Sam: Chancery Cause, Augusta County (Part 1 of 2)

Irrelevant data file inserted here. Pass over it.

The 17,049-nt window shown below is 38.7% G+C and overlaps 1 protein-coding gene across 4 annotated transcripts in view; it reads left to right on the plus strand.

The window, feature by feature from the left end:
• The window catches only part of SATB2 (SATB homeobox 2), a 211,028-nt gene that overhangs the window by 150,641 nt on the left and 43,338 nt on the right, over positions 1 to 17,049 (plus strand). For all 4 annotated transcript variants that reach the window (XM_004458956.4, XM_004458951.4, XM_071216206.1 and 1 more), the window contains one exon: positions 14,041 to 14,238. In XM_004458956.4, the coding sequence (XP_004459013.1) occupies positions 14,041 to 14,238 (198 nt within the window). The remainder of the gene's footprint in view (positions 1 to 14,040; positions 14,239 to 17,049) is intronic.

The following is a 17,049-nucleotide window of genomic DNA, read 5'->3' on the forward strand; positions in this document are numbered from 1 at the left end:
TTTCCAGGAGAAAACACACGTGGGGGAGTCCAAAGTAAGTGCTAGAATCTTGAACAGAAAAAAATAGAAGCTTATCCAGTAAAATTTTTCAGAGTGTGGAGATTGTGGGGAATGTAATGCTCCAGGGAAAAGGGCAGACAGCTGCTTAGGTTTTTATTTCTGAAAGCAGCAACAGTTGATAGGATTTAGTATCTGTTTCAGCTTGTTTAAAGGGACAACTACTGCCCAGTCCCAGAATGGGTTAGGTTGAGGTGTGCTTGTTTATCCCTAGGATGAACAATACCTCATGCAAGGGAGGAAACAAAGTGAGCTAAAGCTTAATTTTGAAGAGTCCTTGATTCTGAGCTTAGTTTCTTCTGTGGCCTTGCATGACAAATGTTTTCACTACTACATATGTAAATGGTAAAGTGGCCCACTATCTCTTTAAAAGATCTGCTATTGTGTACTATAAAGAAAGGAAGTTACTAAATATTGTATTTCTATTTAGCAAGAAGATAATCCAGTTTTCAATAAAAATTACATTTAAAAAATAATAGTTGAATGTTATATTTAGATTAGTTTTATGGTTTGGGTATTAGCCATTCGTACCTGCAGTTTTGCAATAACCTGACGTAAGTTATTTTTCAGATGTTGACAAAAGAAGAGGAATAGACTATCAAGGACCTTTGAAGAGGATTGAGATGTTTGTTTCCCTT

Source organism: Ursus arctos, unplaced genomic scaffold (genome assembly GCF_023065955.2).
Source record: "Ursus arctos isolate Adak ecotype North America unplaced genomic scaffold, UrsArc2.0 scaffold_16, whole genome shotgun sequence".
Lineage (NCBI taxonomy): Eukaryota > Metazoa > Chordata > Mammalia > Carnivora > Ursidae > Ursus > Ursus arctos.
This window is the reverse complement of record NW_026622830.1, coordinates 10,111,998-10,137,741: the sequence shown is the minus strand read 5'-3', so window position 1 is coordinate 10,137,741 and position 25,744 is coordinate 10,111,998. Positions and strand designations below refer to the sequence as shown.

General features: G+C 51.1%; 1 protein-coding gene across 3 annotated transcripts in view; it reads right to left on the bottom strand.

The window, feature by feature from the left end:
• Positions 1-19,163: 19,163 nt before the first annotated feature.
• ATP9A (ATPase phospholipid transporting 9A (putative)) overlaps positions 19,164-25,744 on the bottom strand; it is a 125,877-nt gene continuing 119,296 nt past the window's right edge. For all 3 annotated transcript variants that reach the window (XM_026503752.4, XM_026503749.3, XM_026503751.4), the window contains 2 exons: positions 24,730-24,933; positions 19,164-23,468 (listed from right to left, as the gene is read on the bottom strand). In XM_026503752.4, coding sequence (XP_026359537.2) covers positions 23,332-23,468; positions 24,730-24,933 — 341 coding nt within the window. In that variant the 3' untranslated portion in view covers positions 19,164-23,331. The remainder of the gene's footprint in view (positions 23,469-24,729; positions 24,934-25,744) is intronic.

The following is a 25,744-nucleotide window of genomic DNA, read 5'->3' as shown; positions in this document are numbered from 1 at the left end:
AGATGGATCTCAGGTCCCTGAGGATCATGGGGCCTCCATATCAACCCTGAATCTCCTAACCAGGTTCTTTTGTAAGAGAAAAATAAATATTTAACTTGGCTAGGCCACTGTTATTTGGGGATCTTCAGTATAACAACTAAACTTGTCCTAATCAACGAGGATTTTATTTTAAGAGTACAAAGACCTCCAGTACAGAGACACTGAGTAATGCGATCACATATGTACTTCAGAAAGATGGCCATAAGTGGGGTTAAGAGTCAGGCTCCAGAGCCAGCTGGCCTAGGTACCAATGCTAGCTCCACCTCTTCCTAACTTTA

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writ was served the plff. called on your respondent's counsel & expresses his regret that the suit had been brought - made a full statement of his past kindness to your respondent & of his future benevolent intentions in his behalf & insisting that he owes your respondent nothing, proposed an arbitration - Your respondents counsel stated to the plff. that he had no authority to refer the matters in issue but expressed his conviction that it would be best for both parties to have the subject settled speedily & with as little cost as possible, by arbitration, the more especially as your respondent was a very old, a very infirm & a very poor man - The name of W. N. C. Kinney was mentioned as a suitable person to make the settlement on fair principles, & your respondents counsel agreed that if he should have an opportunity of seeing your respondent, who lived on Plffs. land, near ten miles from Staunton, he would recommend to him to refer the matter to Mr. Kinney as arbitrator - But the counsel always disclaimed not only all purpose, but all authority to make a submission without seeing his client - Your respondent did not come to Staunton afterwards before the judgment was obtained & therefore did not see his counsel, or hear anything of what occurred, & his counsel informs him that no farther communication was had with him on the subject though many months elapsed after the conversation with Mr. Johnson, & he therefore took it for granted that all idea of an arbitration had been abandoned. Your respondent also understands from his counsel that about the middle of the last term of your Hon: Court after considerable progress had been made in the docket, he spoke to Mr. J. P. Effinger the counsel of the plff & called his attention to the fact that no affidavit of defence had been filed in the case, & informed him that unless it was filed, he would insist on a judgment - Mr. Effinger stated that was going to Mr Johnson house in a day or two, & he would there see him on the subject & asked that it might be open in the meantime - This proposition was asserted to, & when Mr. Effinger returned from Mr. Johnson's his attention was again called to the subject by your respondent' counsel who stated that he would be obliged to leave Staunton before the close of the court - & he wished the matter attended to before he left - The reply of Mr. E. is not distinctly remembered, but there was nothing in it referring in the [remotest?] manner to an arbitration - Your respondents counsel shortly afterwards left Staunton on business which called him out of the State, & in disposing of the docket, there being no affidavit of defence the judgment was entered as a matter of course . Whether the conduct of the plff. exhibits that degree of diligence which entitles him to favour, or whether the circumstances above detailed as arising out of the interview between him & your respondents counsel, shew a case for relief, must be determined by this Hon Court -